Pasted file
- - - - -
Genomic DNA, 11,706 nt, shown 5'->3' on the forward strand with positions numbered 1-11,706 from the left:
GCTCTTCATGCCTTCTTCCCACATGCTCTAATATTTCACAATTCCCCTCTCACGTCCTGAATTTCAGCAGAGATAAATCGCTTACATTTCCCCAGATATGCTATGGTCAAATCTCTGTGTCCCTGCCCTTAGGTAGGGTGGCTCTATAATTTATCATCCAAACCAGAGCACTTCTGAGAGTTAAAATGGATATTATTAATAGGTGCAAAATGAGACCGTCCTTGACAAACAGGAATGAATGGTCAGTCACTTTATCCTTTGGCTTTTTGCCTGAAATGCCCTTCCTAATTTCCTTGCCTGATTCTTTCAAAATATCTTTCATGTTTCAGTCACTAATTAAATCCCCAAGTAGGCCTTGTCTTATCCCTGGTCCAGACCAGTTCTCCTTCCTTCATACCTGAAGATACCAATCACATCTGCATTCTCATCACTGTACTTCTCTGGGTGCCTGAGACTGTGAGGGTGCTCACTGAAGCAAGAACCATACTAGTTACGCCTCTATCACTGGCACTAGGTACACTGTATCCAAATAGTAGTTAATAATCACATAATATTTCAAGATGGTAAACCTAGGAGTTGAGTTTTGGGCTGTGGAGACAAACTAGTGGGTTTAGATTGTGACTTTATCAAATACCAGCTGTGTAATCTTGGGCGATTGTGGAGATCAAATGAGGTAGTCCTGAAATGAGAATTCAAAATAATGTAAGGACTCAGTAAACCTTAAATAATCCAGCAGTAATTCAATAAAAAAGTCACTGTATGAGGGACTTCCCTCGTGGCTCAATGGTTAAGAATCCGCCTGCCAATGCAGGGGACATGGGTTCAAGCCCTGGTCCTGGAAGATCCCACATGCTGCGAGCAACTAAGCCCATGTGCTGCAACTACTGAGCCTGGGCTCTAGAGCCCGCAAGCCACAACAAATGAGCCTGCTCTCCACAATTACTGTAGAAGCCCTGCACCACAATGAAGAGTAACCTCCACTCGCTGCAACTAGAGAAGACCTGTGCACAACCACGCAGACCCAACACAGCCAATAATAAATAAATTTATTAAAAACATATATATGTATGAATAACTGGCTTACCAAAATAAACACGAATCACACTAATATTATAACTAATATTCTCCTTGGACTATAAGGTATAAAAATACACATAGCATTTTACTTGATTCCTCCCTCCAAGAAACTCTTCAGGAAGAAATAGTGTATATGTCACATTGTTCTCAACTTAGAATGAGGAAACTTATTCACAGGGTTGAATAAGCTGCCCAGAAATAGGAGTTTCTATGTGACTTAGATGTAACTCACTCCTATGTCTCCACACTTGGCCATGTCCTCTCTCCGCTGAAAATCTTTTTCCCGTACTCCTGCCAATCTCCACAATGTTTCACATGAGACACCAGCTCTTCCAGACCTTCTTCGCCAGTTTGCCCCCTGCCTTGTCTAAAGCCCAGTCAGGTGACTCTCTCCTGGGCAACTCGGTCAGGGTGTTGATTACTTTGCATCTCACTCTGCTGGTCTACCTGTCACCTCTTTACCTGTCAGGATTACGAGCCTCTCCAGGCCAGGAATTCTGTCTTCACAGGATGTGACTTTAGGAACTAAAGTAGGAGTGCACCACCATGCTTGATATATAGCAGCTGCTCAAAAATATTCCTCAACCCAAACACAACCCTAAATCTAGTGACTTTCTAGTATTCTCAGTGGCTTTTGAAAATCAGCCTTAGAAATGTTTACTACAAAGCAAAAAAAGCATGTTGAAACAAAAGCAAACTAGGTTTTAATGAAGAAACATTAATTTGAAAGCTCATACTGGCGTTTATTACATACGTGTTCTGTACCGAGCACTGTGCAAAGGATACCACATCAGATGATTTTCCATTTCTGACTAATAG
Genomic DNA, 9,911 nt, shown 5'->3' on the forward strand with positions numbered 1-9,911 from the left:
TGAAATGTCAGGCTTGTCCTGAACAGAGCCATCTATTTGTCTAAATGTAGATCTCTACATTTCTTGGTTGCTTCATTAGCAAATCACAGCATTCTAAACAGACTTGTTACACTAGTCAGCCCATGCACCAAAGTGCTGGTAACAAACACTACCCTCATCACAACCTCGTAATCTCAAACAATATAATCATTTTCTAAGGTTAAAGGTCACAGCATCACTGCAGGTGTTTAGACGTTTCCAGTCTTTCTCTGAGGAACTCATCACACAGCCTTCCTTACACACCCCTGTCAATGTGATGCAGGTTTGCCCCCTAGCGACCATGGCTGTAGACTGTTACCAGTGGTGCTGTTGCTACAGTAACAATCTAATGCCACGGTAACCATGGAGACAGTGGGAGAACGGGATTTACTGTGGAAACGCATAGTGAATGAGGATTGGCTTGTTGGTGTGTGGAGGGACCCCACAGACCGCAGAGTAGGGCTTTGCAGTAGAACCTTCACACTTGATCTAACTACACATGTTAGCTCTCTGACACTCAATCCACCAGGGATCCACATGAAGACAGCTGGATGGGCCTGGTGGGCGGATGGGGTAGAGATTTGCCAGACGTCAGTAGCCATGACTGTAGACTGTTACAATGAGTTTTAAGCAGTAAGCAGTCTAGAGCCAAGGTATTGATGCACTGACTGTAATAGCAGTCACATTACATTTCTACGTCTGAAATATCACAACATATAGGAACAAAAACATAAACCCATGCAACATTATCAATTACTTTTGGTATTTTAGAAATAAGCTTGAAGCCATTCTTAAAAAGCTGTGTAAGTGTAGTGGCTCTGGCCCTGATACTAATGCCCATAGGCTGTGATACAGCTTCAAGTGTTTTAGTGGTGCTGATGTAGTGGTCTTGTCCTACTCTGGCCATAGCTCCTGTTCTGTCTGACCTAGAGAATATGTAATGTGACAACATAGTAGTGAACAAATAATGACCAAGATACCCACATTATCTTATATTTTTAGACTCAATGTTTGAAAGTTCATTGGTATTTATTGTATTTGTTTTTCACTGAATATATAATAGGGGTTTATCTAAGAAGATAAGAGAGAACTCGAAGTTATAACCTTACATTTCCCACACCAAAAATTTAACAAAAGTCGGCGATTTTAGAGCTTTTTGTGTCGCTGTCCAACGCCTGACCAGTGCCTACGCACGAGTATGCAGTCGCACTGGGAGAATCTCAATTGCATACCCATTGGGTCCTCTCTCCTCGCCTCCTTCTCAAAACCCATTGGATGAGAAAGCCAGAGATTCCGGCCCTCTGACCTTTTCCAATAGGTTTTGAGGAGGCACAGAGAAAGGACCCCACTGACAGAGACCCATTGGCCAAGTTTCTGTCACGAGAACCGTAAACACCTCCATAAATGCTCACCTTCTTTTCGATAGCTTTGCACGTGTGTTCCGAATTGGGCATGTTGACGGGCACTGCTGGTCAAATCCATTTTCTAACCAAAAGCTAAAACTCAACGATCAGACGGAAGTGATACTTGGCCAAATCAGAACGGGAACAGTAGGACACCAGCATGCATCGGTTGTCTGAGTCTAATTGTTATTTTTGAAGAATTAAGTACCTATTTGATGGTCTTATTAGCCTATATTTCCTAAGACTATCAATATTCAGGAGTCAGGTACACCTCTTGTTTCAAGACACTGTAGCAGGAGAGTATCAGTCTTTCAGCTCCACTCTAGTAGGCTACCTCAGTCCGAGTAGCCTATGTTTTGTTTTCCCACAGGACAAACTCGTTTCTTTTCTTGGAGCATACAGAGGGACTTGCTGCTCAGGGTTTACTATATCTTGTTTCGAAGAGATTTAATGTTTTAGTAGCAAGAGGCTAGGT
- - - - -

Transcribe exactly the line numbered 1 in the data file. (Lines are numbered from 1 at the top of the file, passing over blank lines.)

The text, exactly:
Genomic DNA, 11,706 nt, shown 5'->3' on the forward strand with positions numbered 1-11,706 from the left: